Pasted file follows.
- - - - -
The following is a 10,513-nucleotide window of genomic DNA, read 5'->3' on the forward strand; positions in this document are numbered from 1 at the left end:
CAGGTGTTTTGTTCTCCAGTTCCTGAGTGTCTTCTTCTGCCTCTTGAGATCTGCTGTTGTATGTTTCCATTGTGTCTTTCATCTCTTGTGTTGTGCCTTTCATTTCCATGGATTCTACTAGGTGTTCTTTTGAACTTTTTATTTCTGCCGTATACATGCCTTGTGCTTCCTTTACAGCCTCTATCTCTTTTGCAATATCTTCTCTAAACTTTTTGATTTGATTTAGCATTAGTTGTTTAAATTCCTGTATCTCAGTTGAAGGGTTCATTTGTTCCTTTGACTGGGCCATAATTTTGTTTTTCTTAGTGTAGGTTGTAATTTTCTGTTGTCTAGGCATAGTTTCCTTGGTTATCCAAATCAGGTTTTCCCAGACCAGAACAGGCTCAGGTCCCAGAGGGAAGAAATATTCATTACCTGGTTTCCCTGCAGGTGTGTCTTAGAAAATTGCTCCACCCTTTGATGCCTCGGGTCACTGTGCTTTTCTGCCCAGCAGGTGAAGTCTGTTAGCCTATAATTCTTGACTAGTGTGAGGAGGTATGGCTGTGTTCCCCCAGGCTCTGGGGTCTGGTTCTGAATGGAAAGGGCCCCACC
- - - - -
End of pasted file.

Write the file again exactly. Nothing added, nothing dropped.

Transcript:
The following is a 10,513-nucleotide window of genomic DNA, read 5'->3' on the forward strand; positions in this document are numbered from 1 at the left end:
CAGGTGTTTTGTTCTCCAGTTCCTGAGTGTCTTCTTCTGCCTCTTGAGATCTGCTGTTGTATGTTTCCATTGTGTCTTTCATCTCTTGTGTTGTGCCTTTCATTTCCATGGATTCTACTAGGTGTTCTTTTGAACTTTTTATTTCTGCCGTATACATGCCTTGTGCTTCCTTTACAGCCTCTATCTCTTTTGCAATATCTTCTCTAAACTTTTTGATTTGATTTAGCATTAGTTGTTTAAATTCCTGTATCTCAGTTGAAGGGTTCATTTGTTCCTTTGACTGGGCCATAATTTTGTTTTTCTTAGTGTAGGTTGTAATTTTCTGTTGTCTAGGCATAGTTTCCTTGGTTATCCAAATCAGGTTTTCCCAGACCAGAACAGGCTCAGGTCCCAGAGGGAAGAAATATTCATTACCTGGTTTCCCTGCAGGTGTGTCTTAGAAAATTGCTCCACCCTTTGATGCCTCGGGTCACTGTGCTTTTCTGCCCAGCAGGTGAAGTCTGTTAGCCTATAATTCTTGACTAGTGTGAGGAGGTATGGCTGTGTTCCCCCAGGCTCTGGGGTCTGGTTCTGAATGGAAAGGGCCCCACC